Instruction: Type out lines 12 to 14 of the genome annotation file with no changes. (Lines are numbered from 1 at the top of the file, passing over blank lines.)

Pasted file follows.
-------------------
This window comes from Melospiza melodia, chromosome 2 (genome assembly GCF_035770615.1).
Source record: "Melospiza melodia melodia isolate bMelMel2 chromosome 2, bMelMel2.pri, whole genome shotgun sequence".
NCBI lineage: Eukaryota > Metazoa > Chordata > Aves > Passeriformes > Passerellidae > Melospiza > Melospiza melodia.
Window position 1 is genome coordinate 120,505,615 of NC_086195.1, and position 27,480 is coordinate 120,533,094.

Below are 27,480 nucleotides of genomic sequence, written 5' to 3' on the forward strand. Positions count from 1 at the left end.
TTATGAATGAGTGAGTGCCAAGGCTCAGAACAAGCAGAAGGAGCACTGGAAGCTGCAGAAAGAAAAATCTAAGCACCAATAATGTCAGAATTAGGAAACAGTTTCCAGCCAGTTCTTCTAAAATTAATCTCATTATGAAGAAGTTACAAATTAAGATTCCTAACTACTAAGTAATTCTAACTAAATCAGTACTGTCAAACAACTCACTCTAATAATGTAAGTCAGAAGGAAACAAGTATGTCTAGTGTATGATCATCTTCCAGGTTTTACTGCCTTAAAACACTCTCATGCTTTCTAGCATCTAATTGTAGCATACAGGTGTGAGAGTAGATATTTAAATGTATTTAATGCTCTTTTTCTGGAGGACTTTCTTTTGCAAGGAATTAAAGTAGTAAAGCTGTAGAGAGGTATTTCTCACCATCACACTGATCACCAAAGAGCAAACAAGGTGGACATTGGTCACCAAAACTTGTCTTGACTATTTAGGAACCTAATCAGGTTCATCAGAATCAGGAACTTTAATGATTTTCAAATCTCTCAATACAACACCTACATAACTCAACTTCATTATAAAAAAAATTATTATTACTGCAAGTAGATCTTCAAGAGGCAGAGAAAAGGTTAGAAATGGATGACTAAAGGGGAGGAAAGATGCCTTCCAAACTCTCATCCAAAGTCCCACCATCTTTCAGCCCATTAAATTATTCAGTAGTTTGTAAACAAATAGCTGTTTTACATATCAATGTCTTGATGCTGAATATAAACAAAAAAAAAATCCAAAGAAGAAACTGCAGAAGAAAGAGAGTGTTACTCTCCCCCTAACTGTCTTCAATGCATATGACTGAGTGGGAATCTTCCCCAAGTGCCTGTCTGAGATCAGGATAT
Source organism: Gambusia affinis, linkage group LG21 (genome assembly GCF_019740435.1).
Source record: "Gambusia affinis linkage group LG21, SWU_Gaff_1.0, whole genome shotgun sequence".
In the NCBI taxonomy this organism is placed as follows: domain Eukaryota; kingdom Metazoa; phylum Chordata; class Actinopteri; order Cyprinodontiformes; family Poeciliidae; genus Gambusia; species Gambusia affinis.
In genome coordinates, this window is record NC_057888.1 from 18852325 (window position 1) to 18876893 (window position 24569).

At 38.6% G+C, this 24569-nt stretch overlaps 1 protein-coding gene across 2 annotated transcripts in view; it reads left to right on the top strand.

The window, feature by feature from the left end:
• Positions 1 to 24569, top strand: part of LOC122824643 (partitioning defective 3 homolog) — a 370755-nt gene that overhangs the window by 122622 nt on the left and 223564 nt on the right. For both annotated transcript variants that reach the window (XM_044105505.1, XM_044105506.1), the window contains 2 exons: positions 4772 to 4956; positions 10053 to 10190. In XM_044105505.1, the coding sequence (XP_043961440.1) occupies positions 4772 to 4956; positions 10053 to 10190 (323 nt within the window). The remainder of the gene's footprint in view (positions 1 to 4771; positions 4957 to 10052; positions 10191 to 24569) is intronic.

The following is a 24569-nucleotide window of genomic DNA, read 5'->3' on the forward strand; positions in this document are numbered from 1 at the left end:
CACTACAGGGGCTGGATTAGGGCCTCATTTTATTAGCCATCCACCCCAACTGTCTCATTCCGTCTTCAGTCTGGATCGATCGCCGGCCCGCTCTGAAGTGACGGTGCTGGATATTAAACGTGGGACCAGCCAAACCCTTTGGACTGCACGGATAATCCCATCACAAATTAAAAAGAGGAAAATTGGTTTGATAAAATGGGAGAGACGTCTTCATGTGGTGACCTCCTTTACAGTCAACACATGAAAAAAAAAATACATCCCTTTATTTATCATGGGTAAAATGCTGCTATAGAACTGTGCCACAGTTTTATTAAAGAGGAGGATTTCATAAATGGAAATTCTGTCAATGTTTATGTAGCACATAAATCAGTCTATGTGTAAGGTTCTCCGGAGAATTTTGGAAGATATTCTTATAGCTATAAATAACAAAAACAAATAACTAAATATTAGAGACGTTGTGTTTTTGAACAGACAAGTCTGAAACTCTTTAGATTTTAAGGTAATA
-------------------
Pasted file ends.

The window, feature by feature from the left end:
• Positions 1 to 24569, top strand: part of LOC122824643 (partitioning defective 3 homolog) — a 370755-nt gene that overhangs the window by 122622 nt on the left and 223564 nt on the right. For both annotated transcript variants that reach the window (XM_044105505.1, XM_044105506.1), the window contains 2 exons: positions 4772 to 4956; positions 10053 to 10190. In XM_044105505.1, the coding sequence (XP_043961440.1) occupies positions 4772 to 4956; positions 10053 to 10190 (323 nt within the window). The remainder of the gene's footprint in view (positions 1 to 4771; positions 4957 to 10052; positions 10191 to 24569) is intronic.

The following is a 24569-nucleotide window of genomic DNA, read 5'->3' on the forward strand; positions in this document are numbered from 1 at the left end: